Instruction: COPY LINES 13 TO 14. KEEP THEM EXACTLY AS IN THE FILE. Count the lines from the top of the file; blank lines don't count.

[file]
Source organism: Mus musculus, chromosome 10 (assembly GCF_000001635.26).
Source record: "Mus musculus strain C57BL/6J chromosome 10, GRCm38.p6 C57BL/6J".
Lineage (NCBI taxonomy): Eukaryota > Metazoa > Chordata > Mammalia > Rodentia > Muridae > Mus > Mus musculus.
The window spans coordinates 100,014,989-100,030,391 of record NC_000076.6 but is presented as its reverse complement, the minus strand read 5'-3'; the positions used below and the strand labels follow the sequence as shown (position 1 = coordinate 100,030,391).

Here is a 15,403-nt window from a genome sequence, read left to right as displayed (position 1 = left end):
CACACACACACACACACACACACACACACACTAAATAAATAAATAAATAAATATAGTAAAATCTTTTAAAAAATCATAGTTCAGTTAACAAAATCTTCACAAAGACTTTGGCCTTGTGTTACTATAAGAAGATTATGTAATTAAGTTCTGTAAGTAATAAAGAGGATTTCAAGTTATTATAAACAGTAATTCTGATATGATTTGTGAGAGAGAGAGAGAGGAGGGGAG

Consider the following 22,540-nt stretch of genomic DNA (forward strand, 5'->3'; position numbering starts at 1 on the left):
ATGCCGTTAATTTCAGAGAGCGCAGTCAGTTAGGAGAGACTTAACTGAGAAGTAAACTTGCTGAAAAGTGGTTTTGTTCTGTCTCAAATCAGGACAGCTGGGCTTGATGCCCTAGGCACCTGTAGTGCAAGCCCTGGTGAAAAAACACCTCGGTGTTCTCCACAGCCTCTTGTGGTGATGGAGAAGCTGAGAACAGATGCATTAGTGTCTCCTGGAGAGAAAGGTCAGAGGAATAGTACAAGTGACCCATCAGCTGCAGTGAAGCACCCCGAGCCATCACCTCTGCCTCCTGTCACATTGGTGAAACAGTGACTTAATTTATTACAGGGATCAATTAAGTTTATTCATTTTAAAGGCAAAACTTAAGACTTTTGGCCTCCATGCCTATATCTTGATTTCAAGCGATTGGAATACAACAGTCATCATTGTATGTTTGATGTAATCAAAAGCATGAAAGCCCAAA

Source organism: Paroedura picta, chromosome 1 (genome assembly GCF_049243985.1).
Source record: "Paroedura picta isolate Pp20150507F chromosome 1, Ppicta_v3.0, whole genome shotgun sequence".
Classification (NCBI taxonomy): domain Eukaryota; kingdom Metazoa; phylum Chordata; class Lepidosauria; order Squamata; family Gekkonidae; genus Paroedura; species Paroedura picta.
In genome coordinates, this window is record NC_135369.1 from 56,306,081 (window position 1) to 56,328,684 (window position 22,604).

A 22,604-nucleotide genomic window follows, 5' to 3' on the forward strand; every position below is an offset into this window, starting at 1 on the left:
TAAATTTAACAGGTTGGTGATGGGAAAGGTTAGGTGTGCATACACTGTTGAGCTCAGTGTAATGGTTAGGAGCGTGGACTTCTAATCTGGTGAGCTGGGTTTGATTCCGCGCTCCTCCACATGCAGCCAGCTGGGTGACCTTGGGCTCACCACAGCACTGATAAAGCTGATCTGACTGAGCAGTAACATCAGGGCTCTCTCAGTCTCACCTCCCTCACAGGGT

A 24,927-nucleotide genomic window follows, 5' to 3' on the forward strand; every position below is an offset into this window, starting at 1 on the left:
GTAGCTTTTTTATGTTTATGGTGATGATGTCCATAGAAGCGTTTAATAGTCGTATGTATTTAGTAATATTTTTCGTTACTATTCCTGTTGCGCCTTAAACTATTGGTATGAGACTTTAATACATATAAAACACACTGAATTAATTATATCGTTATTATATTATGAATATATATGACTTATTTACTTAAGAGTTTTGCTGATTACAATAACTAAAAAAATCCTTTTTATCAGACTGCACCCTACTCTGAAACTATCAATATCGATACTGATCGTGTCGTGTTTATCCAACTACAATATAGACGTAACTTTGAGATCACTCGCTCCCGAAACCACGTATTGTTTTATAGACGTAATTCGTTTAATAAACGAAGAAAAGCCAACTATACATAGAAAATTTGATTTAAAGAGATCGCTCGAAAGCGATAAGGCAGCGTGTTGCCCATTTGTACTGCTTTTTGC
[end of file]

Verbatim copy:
A 22,604-nucleotide genomic window follows, 5' to 3' on the forward strand; every position below is an offset into this window, starting at 1 on the left:
TAAATTTAACAGGTTGGTGATGGGAAAGGTTAGGTGTGCATACACTGTTGAGCTCAGTGTAATGGTTAGGAGCGTGGACTTCTAATCTGGTGAGCTGGGTTTGATTCCGCGCTCCTCCACATGCAGCCAGCTGGGTGACCTTGGGCTCACCACAGCACTGATAAAGCTGATCTGACTGAGCAGTAACATCAGGGCTCTCTCAGTCTCACCTCCCTCACAGGGT